A Nordhavn 62 . . . ?? exiting the Erie Canal last weekend. Professional delivery crew?
It was interesting that something they saw on the bulkhead in Waterford prompted them to do a 180 and try to squeeze onto the bulkhead. Was it thoughts of dining on sausage and onions washed down with a Keegan Ale? Port of registry here–Port Colbourne–marks the southern point of the Welland Canal.
At 73′ Sea Fox pulled into Morris Canal recently.
Sutton Island lies just south of Acadia National Park.
Two-Can is a repurposed North Sea fishing trawler . . . at near 90′ and built in Urk in 1968.
I took the photo below of Wanderbird in May 2013, and I don’t know if it’s still for sale, but when I visited Belfast recently there was another
and newer Wanderbird in the yard. I wonder what the story is, and where the black-hulled version now floats.
Top Hat . . . with its own Mount Desert origins . . . I’m not sure how much it’d cost, but it looks like a million dollars.
And bringing this back to the sixth boro . . . Jamaica Bay, an unlikely name it seems, came in the Narrows on Friday.
This 200′ yacht was built in Rendsburg along the Kiel Canal in 2010.
Closing shot . . . Makulu heading for the sound via the East River this week. In the late 90s and early 00s this ketch sailed around the world at least three times as an educational project. It appears now she’s for sale or sold. ??
All photos by Will Van Dorp.
So, below . .. it’s a light Stephen-Scott, which way be the oldest vessel (1967) in the Reinauer Transportation Company fleet today.
Morgan Renauer (1981), here pushing RTC 101, was originally built for Poling Transportation.
Jason Reinauer (1968), up in Albany since last winter’s ice, dates from 1968.
Laurie Ann Reinauer (2009), dating from the first generation of facet tug construction, moves RTC 85.
B. Franklin Reinauer (2012) is the first of the second generation of facet tugs. Click here for a Professional Mariner article on what a “facet tug” is.
Reinauer Twins (2011)–referenced in that PM article above–if compared with the photo above, shows design differences between the two facet tug generations.
Dean Reinauer (2013) is similar to Reinauer Twins and
Haggerty Girls (also 2013) resembles B. Franklin Reinauer.
Kristy Ann Reinauer (1962) either has been of will be scrapped.
All photos by Will Van Dorp, who accepts blame for any errors in information and who would love to see a launch at the Senesco yard, where many of these have had their first splash.
Kristy Ann 2000 hp
Jason 2000 hp
Stephen Scott 3400 hp
Morgan 3900 hp
B. Franklin 4000 hp
Laurie Ann 4720 hp
Twins 4720 hp
Dean 4720 hp
In the seldom-seen category, let’s start with Pegasus and Delta Fox.
Ditto Vulcan III.
Amy Moran light.
How often do you see Bergen Point pushing a crane barge?
Or Sarah Ann pushing a scow past the Hospital for Special Surgery?
or a stern-on Larry J. Hebert from the Port of LaRose, town of the crossroads?
James William southbound at the Statue as Indy photobombs . . .
and finally . . . first view for me of Sea Fox, ex-Kathleen, Doyle, Cherokee Eagle, Chris B. Boudreaux, Ledger, and Ann L.
All photos by Will Van Dorp.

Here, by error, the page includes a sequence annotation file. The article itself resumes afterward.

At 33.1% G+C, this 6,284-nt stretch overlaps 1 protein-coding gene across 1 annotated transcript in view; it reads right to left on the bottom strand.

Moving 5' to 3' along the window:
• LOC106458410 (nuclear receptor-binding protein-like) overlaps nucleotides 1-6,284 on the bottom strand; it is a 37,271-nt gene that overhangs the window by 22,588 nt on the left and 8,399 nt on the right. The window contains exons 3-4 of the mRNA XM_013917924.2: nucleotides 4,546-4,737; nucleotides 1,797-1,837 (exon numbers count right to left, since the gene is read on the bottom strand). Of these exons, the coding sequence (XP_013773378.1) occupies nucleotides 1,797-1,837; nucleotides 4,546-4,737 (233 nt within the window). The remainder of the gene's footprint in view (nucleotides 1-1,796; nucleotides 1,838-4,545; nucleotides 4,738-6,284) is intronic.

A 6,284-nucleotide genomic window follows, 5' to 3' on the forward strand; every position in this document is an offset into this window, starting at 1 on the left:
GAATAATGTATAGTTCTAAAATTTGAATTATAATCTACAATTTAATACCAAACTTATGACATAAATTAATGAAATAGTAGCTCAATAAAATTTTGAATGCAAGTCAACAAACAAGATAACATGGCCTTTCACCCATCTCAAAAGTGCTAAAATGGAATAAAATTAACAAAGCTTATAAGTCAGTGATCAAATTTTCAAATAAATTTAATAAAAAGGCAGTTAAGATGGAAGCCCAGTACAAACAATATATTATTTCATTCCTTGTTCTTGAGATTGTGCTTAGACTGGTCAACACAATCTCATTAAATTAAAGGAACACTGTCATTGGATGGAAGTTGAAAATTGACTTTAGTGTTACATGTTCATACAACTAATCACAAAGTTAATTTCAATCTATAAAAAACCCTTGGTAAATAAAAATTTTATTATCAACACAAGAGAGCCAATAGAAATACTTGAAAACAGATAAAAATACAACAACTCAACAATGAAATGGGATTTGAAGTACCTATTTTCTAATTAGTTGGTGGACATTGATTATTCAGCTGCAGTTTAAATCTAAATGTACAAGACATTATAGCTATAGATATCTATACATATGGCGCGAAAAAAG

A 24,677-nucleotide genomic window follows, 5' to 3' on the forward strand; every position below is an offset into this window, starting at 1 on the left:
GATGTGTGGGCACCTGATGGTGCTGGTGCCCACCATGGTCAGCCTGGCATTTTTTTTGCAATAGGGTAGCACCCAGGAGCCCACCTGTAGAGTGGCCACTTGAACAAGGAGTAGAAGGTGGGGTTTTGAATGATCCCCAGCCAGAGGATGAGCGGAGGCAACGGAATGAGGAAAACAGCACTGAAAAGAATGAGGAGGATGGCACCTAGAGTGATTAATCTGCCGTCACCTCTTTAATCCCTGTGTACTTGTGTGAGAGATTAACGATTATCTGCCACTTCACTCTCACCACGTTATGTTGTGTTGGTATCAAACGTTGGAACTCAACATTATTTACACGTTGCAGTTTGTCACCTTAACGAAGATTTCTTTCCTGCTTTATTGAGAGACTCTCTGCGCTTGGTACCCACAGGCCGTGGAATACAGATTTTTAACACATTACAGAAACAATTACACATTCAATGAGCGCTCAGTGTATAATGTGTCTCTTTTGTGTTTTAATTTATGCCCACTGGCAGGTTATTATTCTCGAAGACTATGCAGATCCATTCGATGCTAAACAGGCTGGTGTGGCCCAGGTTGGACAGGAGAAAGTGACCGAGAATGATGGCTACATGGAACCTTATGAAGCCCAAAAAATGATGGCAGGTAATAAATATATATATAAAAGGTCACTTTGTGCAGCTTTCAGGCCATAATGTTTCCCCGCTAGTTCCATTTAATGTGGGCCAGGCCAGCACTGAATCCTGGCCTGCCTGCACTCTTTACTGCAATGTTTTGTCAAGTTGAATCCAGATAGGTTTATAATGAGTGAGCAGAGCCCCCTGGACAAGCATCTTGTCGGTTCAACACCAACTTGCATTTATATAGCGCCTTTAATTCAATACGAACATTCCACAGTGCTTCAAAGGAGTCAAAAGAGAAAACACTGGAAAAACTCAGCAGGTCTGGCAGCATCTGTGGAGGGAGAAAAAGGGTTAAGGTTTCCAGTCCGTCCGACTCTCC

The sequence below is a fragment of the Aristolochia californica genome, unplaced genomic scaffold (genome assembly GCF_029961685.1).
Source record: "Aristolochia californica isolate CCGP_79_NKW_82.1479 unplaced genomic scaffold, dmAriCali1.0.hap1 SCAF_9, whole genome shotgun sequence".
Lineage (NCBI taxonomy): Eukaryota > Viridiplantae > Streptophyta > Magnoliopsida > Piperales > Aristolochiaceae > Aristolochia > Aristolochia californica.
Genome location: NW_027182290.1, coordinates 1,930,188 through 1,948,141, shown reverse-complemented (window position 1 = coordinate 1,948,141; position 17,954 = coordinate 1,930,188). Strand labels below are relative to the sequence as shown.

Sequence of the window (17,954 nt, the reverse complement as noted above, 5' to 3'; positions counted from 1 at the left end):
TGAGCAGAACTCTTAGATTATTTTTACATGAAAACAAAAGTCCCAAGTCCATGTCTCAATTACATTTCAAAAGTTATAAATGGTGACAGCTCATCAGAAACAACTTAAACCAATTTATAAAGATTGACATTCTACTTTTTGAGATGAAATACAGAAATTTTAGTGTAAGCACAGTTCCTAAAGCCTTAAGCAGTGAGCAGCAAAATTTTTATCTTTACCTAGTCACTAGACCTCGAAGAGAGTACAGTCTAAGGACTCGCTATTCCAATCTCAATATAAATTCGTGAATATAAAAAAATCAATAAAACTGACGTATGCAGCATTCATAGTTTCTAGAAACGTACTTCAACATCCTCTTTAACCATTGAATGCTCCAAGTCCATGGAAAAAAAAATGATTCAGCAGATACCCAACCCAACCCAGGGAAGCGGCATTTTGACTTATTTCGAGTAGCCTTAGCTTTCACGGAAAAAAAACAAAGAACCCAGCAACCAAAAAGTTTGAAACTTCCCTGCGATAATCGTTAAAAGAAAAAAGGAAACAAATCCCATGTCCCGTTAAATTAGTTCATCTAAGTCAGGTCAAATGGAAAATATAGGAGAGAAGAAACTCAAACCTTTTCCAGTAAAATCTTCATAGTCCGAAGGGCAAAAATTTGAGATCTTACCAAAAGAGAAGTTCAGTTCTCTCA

The point of this post is to profile the mobility of the world afloat . . . people, cargoes, movers . . . Here was Frances in Waterford early morning Saturday, September 12. Note Lehigh Valley 79 down the way.
The next two photos come thanks to Glenn Raymo, who lives and takes some great photos up by Poughkeepsie. Late Monday afternoon–September 14– he caught not only Frances but also the hitchhiking barge Lehigh Valley 79 southbound, along with several scows of crushed stone. I guess all barges hike hitches, technically.
The following morning I caught this photo of Frances over in front of Bayonne. By now, Lehigh Valley 79 had been returned to its place over in Red Hook Brooklyn.
From the Erie Canal, where some of the Frances crew may have taken part in the line toss, to New York City’s sixth boro in a couple days . . this is a water world. And what makes it even more remarkable,
a versatile tug like Frances could–if there was a compelling reason to do so, traverse the Erie Canal and head into the huge north coast area we call the Great Lakes Basin.
Thanks to Glenn Raymo for the two photos above; all others by Will Van Dorp.
Here are the previous posts in this series.
Of course I need to start with this vessel, named for a mathematician, Gaspard Monge. Never heard of him? Or it? Me neither.
According to this Military Today article, neither the US nor Russia has an equivalent missile tracking vessel. It’s fitting that on a vessel named for the founder of descriptive and differential geometry, which I’ve never studied, there would be radar systems I’ve never heard of.
As for things I’ve never heard of, Maersk Semarang is named for an Indonesian city that would rank fifth in the US by population if it were in this country. Here Kirby Moran escorts her in.
An indication that the Bayonne Bridge has not yet been raised is the folded down mast just to the left of the radome.
In the past six weeks, this ship has departed Shanghai and stopped at Oman and Algeria before calling in the sixth boro.
I’ve been gallivanting a lot these days–with more to come. This cargo ship was in the port of New Bedford two weeks ago. Now it’s headed for Haiti.
My money says she hauls fish.
All photos by Will Van Dorp.